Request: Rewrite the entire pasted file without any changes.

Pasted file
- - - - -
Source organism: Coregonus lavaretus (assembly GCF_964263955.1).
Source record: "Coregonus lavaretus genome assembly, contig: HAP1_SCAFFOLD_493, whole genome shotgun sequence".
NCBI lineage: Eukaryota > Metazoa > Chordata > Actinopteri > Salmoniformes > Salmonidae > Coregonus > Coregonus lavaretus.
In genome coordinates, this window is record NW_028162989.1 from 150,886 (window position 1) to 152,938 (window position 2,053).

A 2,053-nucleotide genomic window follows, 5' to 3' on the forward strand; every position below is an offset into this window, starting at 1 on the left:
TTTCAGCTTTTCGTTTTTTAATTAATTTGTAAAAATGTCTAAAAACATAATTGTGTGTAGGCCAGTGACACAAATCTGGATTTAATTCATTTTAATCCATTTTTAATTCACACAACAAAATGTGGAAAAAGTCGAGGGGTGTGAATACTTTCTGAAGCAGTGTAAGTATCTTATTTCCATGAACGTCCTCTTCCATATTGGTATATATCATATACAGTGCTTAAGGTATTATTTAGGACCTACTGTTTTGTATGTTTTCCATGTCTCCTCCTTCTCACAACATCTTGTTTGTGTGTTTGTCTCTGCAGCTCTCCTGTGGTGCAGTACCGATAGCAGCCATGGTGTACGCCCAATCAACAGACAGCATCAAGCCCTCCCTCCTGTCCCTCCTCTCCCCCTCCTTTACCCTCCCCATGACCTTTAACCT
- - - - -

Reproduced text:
Source organism: Coregonus lavaretus (assembly GCF_964263955.1).
Source record: "Coregonus lavaretus genome assembly, contig: HAP1_SCAFFOLD_493, whole genome shotgun sequence".
NCBI lineage: Eukaryota > Metazoa > Chordata > Actinopteri > Salmoniformes > Salmonidae > Coregonus > Coregonus lavaretus.
In genome coordinates, this window is record NW_028162989.1 from 150,886 (window position 1) to 152,938 (window position 2,053).

A 2,053-nucleotide genomic window follows, 5' to 3' on the forward strand; every position below is an offset into this window, starting at 1 on the left:
TTTCAGCTTTTCGTTTTTTAATTAATTTGTAAAAATGTCTAAAAACATAATTGTGTGTAGGCCAGTGACACAAATCTGGATTTAATTCATTTTAATCCATTTTTAATTCACACAACAAAATGTGGAAAAAGTCGAGGGGTGTGAATACTTTCTGAAGCAGTGTAAGTATCTTATTTCCATGAACGTCCTCTTCCATATTGGTATATATCATATACAGTGCTTAAGGTATTATTTAGGACCTACTGTTTTGTATGTTTTCCATGTCTCCTCCTTCTCACAACATCTTGTTTGTGTGTTTGTCTCTGCAGCTCTCCTGTGGTGCAGTACCGATAGCAGCCATGGTGTACGCCCAATCAACAGACAGCATCAAGCCCTCCCTCCTGTCCCTCCTCTCCCCCTCCTTTACCCTCCCCATGACCTTTAACCT